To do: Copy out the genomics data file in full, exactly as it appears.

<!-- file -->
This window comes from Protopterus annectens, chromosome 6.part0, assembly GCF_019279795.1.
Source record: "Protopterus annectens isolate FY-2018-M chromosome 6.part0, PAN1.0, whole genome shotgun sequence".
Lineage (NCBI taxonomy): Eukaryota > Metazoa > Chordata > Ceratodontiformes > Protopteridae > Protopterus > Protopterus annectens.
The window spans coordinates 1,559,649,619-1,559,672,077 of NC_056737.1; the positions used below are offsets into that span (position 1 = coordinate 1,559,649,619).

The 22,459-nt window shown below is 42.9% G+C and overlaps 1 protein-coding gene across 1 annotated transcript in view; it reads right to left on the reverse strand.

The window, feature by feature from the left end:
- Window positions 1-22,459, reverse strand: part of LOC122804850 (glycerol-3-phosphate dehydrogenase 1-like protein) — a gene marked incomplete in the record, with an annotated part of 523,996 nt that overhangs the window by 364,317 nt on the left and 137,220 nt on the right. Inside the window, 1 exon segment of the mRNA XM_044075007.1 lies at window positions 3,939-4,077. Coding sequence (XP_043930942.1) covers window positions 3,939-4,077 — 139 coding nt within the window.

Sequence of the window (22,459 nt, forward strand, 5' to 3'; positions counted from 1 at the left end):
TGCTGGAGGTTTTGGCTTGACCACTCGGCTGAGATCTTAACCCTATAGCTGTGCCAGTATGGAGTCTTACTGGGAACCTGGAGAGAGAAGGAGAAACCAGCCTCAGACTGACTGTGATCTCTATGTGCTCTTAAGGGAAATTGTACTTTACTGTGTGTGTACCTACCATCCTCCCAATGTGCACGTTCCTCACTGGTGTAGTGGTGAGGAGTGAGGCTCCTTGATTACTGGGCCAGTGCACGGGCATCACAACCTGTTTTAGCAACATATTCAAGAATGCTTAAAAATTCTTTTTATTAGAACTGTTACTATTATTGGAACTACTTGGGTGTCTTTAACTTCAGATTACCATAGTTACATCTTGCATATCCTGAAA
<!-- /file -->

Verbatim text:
This window comes from Protopterus annectens, chromosome 6.part0, assembly GCF_019279795.1.
Source record: "Protopterus annectens isolate FY-2018-M chromosome 6.part0, PAN1.0, whole genome shotgun sequence".
Lineage (NCBI taxonomy): Eukaryota > Metazoa > Chordata > Ceratodontiformes > Protopteridae > Protopterus > Protopterus annectens.
The window spans coordinates 1,559,649,619-1,559,672,077 of NC_056737.1; the positions used below are offsets into that span (position 1 = coordinate 1,559,649,619).

The 22,459-nt window shown below is 42.9% G+C and overlaps 1 protein-coding gene across 1 annotated transcript in view; it reads right to left on the reverse strand.

The window, feature by feature from the left end:
- Window positions 1-22,459, reverse strand: part of LOC122804850 (glycerol-3-phosphate dehydrogenase 1-like protein) — a gene marked incomplete in the record, with an annotated part of 523,996 nt that overhangs the window by 364,317 nt on the left and 137,220 nt on the right. Inside the window, 1 exon segment of the mRNA XM_044075007.1 lies at window positions 3,939-4,077. Coding sequence (XP_043930942.1) covers window positions 3,939-4,077 — 139 coding nt within the window.

Sequence of the window (22,459 nt, forward strand, 5' to 3'; positions counted from 1 at the left end):
TGCTGGAGGTTTTGGCTTGACCACTCGGCTGAGATCTTAACCCTATAGCTGTGCCAGTATGGAGTCTTACTGGGAACCTGGAGAGAGAAGGAGAAACCAGCCTCAGACTGACTGTGATCTCTATGTGCTCTTAAGGGAAATTGTACTTTACTGTGTGTGTACCTACCATCCTCCCAATGTGCACGTTCCTCACTGGTGTAGTGGTGAGGAGTGAGGCTCCTTGATTACTGGGCCAGTGCACGGGCATCACAACCTGTTTTAGCAACATATTCAAGAATGCTTAAAAATTCTTTTTATTAGAACTGTTACTATTATTGGAACTACTTGGGTGTCTTTAACTTCAGATTACCATAGTTACATCTTGCATATCCTGAAA